Types of cancer


Cancer is the uncontrolled growth of abnormal cells in the body. Cancer develops when the body’s normal control mechanism stops working. These cells do not die and instead grow out of control, forming new, abnormal cells. These extra cells may form a mass of tissue, called a tumour. Some cancers, such as leukaemia, do not form tumours.

There are more than 100 “types of cancer”. Types of cancer are usually named from the organ or tissues where the cancer orientates from, but they can also be described by the type of cell that formed them.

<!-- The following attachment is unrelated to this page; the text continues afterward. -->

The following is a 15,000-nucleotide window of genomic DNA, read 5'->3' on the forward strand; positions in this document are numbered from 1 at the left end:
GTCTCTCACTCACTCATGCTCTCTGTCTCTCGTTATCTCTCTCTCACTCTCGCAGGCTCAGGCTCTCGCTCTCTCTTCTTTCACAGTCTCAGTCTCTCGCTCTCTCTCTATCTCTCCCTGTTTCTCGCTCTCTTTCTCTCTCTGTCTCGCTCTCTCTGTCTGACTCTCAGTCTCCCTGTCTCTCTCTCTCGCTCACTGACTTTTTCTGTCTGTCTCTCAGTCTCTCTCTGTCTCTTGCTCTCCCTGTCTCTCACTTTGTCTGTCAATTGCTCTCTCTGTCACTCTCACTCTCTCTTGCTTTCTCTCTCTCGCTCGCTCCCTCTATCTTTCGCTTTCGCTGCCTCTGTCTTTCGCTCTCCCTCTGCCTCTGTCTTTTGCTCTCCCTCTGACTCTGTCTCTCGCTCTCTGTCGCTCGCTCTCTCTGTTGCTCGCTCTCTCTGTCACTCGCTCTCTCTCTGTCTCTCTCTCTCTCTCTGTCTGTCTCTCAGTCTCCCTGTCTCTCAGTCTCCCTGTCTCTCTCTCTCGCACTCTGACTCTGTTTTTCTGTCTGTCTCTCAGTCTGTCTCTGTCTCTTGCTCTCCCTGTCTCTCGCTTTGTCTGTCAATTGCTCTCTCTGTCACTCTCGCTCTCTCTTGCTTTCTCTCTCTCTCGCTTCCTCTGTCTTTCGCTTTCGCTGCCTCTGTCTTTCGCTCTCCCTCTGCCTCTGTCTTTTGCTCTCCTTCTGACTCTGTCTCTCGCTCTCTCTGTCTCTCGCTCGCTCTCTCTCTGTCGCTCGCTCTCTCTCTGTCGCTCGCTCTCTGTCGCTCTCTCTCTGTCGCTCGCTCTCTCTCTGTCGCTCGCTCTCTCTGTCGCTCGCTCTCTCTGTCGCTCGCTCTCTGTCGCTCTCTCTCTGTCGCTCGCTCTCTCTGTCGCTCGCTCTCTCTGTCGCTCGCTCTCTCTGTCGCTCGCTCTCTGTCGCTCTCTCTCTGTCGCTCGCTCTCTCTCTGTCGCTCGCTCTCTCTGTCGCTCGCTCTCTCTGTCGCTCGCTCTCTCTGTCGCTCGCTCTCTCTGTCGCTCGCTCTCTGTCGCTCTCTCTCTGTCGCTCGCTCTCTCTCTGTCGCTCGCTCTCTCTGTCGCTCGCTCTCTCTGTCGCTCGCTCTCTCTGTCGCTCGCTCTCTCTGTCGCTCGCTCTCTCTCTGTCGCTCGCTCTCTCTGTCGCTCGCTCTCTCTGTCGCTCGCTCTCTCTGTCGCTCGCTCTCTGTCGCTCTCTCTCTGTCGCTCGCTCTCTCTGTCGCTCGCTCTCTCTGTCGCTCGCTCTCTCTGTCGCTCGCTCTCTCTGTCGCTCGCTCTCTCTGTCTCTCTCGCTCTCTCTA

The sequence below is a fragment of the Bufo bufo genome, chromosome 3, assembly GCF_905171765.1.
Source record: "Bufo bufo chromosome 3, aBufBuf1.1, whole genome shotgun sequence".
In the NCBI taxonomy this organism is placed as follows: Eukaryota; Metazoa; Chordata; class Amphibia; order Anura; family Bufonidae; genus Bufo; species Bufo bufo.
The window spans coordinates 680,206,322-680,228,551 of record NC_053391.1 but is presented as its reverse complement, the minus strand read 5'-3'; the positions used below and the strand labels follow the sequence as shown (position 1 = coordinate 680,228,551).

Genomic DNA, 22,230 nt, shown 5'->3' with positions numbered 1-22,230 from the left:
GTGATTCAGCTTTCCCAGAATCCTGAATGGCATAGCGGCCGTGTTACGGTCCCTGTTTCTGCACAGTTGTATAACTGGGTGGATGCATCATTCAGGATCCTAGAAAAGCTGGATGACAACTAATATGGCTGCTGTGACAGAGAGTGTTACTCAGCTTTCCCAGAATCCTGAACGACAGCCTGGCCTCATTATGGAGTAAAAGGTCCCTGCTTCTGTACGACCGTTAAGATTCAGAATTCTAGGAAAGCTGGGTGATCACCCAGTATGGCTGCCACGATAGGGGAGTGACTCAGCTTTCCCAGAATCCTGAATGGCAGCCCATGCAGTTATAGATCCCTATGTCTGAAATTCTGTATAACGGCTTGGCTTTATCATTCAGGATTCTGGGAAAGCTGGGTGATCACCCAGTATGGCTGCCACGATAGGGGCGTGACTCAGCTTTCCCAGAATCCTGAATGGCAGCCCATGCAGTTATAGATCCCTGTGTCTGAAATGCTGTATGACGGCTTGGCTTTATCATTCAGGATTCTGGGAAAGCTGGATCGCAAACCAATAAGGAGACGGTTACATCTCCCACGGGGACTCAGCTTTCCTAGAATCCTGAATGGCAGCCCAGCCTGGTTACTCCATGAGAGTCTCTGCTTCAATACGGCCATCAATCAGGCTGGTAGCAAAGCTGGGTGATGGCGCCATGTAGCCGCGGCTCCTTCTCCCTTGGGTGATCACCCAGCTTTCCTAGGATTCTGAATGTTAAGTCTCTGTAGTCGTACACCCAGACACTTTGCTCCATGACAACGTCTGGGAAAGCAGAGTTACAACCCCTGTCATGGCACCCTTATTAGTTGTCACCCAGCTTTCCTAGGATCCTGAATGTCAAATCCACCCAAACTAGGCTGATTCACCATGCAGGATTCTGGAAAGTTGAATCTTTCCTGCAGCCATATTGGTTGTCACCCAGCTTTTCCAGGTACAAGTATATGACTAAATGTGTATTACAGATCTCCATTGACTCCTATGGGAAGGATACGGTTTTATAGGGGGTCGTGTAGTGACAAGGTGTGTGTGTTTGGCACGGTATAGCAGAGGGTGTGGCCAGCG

Cancer cells which do not spread beyond the immediate area in which they arise are said to be benign. If these cells do spread into surrounding areas, or to different parts of the body, they are known as malignant - commonly referred to as cancer.


This section provides an overview of a number of “types of cancers” in Australia, looking at incidence, mortality, prevention, detection, symptoms, risk factors and treatment.


Click here for type of cancer information